UDA endorses DUP's Pengelly in South Belfast - Foster feeling the heat
Arlene Foster has come under pressure to respond to an election endorsement for her party from the UDA-linked UPRG.
The Ulster Political Research Group magazine The Loyalist said it "would strongly urge a vote for Emma Little Pengelly" in South Belfast.
It described the former junior minister as "realistically the more viable option due to experience", but added "people need to make their own minds up".
Former Alliance leader David Ford said: "It is bad enough to have paramilitaries backing a political party at any time, but it is especially troubling in this case, given it comes in the same week as a murder which is believed to be part of a UDA feud."
The former Justice Minister added: "Arlene Foster needs to make clear if her party accepts an endorsement by a group closely connected to the UDA. The electorate, particularly in South Belfast where this endorsement was given, deserve to know.
"It is now 2017 - paramilitaries should not even exist, never mind be giving ringing endorsements of political candidates.
"Questions remain over the Social Investment Fund - many thought it as nothing more than a paramilitary slush fund, with a particular emphasis to the UDA. This endorsement of the DUP by that same group does nothing to dispel those views."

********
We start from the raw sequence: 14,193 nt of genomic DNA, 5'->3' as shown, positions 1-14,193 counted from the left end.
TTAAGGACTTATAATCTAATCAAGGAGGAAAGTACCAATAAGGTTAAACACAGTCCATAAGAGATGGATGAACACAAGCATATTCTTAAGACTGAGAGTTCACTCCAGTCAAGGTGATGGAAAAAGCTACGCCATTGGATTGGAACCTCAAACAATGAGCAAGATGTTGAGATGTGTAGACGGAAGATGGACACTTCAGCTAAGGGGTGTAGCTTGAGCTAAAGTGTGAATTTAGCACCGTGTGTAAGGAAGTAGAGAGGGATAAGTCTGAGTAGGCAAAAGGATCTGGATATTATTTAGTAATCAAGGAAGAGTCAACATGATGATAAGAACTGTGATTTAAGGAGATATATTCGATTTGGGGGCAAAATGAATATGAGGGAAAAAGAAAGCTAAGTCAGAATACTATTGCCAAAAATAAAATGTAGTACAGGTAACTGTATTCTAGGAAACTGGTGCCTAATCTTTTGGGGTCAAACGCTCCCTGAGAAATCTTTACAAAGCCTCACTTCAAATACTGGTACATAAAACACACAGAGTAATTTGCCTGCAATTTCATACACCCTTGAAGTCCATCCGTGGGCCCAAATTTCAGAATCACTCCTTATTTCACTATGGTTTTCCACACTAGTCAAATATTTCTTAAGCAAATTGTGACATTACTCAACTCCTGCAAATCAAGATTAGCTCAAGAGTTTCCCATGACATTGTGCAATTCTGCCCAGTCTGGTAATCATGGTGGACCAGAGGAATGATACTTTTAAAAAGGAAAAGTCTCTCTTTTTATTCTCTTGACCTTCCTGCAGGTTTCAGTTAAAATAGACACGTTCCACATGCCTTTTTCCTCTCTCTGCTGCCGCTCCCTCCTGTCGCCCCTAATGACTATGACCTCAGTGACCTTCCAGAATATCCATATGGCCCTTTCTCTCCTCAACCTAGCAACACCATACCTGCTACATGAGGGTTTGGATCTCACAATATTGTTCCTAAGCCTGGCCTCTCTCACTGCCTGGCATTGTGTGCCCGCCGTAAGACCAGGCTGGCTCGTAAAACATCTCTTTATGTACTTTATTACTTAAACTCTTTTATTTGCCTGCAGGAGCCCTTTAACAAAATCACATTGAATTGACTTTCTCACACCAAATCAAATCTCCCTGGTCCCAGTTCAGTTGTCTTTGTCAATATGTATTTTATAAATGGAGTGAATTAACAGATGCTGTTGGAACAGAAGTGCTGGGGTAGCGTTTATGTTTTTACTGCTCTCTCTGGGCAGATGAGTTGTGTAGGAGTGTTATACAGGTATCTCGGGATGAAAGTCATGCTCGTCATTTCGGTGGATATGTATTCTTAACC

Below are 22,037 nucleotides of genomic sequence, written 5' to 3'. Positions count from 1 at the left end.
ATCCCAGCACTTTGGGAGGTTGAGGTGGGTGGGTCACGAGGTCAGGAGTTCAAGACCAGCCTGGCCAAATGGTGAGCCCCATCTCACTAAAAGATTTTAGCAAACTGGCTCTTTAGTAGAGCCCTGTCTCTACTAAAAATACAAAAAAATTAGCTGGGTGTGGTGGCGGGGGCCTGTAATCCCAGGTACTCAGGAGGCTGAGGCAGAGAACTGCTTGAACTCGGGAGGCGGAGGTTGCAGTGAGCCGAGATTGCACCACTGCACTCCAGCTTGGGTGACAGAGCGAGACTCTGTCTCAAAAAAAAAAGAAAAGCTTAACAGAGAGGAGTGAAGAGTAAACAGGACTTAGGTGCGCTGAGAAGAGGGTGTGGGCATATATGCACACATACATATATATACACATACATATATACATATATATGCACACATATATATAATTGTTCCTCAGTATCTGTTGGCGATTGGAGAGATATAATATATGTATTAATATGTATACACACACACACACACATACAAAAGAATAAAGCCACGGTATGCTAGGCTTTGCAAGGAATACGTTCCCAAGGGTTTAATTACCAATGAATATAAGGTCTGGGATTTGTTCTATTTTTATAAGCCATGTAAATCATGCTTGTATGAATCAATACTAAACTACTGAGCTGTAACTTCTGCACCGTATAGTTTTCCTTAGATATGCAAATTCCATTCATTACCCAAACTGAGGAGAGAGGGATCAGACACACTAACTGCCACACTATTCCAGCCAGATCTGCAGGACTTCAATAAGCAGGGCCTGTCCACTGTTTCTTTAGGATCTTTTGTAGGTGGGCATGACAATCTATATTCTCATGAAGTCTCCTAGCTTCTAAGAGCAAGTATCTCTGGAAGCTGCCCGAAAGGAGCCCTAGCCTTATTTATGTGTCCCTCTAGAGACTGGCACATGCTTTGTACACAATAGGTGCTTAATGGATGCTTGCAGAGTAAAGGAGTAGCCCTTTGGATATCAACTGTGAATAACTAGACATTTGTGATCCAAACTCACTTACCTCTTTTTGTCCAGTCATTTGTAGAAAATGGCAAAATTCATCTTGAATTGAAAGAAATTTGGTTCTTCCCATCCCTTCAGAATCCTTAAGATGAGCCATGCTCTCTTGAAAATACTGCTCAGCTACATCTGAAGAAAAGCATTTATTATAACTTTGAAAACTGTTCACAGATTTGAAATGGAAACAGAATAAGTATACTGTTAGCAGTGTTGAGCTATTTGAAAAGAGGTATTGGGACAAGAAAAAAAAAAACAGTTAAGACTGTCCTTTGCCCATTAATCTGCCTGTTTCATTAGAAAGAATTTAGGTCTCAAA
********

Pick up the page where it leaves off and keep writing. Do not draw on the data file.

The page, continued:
The DUP responded: "There is no place for the UDA, or any other paramilitary group in our society. Their existence never was justified and is not justified now. We will work with those who wish to leave their past behind, but anyone involved in any kind of illegal activity must face the full weight of the law."
Mrs Foster has also come in for criticism for meeting UDA boss Jackie McDonald within 48 hours of the murder in Bangor on Sunday of loyalist Colin Horner as part of a feud within the terrorist group.
Asked if she had told Mr McDonald paramilitary groups should not exist, the ex-First Minister said: "I had no need to say it to Jackie McDonald. Jackie McDonald knows my views very, very clearly.
"If people want to move away from criminality, from terrorism, we will help them to do that, but anyone who is engaged in this sort of activity should stop, should desist, and if they don't they should be open to the full rigour of the law."
Sinn Fein's John O'Dowd said: "There is a responsibility on all in political leadership to challenge the very existence of paramilitary groups.
"Recently Arlene Foster claimed that Jeremy Corbyn's meetings with Sinn Fein during the conflict raised questions about his democratic credentials."
There were also attacks on the former First Minister last year after she was photographed alongside senior loyalist figure Dee Stitt in an announcement about the Social Investment Fund.